The trenches were not laid out in an orderly way. They were purely strategic, and described the lines we wanted to defend, and were filled out in between by innumerable communication trenches. I think the better part of the trenches were communication trenches.
Navigating them was easier than you might think, especially if you were accustomed to English country roads. You came to know them by the peculiar bends in certain areas, by the battle debris nearby, and by areas frequented by predictable people or groups. Growing up near the sunken lanes of East Coker had made that part of trench life easy.
What was difficult about navigating the trenches was the sheer number of soldiers you would have to push past if you needed to get somewhere in a hurry. Now and then one of our boys would be hurt by someone shoving them out of the way and down the stairs of a nearby dugout. Not on purpose, of course. Not that we were aware of.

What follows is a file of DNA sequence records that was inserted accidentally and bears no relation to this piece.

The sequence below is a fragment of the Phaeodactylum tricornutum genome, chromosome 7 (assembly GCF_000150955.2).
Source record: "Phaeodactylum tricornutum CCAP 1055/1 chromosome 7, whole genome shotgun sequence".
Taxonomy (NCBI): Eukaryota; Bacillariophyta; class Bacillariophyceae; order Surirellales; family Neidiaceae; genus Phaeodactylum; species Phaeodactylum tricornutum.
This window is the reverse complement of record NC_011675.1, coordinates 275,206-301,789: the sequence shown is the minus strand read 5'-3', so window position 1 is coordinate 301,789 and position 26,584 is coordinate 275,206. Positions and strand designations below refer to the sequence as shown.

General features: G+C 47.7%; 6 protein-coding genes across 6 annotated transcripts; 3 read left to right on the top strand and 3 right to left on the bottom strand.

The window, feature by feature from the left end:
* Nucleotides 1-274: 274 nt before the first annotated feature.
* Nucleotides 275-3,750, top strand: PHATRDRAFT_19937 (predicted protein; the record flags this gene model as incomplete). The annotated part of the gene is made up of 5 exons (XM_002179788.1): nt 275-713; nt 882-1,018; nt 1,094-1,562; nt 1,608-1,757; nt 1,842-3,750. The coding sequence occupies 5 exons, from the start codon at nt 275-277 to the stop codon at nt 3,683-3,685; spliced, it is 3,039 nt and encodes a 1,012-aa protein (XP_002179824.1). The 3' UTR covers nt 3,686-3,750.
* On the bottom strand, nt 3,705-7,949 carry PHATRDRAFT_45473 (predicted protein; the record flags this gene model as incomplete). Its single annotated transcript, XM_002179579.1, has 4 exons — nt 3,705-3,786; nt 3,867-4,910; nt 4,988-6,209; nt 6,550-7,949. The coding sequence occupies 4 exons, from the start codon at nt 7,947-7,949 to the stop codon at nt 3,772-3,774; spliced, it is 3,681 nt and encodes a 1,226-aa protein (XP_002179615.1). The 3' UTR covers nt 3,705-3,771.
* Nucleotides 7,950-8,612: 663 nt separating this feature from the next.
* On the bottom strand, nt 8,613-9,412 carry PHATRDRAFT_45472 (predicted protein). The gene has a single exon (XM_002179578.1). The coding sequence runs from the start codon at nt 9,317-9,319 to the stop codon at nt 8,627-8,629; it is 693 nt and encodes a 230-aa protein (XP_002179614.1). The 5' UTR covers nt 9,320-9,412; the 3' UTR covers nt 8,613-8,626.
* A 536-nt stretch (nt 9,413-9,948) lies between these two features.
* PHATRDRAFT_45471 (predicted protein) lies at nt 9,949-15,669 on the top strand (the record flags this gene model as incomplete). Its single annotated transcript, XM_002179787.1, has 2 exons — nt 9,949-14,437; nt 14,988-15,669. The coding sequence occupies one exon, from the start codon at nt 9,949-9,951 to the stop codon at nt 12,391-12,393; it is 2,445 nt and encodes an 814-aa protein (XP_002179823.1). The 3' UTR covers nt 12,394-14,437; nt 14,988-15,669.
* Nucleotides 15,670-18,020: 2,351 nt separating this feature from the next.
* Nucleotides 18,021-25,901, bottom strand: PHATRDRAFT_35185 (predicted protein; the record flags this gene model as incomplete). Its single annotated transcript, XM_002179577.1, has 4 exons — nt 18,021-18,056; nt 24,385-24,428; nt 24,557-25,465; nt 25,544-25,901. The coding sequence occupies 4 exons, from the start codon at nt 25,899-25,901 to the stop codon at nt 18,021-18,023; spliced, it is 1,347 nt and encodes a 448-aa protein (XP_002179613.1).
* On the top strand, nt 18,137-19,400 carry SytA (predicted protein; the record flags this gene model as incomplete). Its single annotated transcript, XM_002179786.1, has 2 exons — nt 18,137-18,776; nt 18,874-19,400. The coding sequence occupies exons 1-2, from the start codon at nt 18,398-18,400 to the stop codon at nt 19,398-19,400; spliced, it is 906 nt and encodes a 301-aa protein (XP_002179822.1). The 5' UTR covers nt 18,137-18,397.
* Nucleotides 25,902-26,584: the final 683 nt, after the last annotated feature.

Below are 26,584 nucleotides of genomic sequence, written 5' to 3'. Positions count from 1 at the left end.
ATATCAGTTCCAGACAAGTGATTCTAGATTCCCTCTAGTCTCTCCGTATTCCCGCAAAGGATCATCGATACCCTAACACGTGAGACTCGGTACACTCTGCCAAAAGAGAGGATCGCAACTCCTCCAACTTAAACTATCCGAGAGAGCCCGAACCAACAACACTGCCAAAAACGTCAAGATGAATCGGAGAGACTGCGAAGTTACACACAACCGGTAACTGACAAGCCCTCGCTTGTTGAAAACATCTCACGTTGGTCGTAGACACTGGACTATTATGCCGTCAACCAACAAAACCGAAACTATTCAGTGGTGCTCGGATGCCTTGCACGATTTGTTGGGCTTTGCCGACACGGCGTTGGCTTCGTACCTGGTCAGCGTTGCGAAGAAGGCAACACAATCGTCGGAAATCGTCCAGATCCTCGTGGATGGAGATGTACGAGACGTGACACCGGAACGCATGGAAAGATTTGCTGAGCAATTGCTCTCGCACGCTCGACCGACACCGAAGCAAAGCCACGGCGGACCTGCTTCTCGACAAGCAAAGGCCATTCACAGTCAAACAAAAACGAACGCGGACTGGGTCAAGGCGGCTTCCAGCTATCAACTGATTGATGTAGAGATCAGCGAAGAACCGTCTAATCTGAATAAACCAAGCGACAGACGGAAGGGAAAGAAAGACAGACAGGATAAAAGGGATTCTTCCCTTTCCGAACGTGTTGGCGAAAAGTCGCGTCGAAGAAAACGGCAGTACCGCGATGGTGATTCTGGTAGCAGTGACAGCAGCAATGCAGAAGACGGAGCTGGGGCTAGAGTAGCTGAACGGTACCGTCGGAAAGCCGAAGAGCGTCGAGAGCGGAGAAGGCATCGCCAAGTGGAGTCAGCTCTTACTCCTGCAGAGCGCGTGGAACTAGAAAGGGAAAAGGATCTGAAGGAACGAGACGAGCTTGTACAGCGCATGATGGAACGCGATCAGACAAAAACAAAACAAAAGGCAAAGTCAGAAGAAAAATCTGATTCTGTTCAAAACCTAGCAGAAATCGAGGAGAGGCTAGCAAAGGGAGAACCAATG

The other difficulty came in the very nature of the war. Sometimes, a familiar landmark or peculiar bend in the trench simply wasn’t there one day, because they’d been shelled the night before and had to shore it up, or in some cases dig the whole thing back out again.
Now and then, you’d see hand-painted road signs that helped in some of the more difficult areas. These weren’t officially sanctioned, but were there to help soldiers find their way, much like the signs for hard-hit battlefield locations like Hellfire Corner.
This last detail is interesting. I need to look into that because it’s the one plausible thing I got out of this. Although I know many trenches were named after streets in various cities in the UK, like The Strand or Lothian Avenue, I don’t know if there were actually hand-painted signs for these, or how prevalent they were.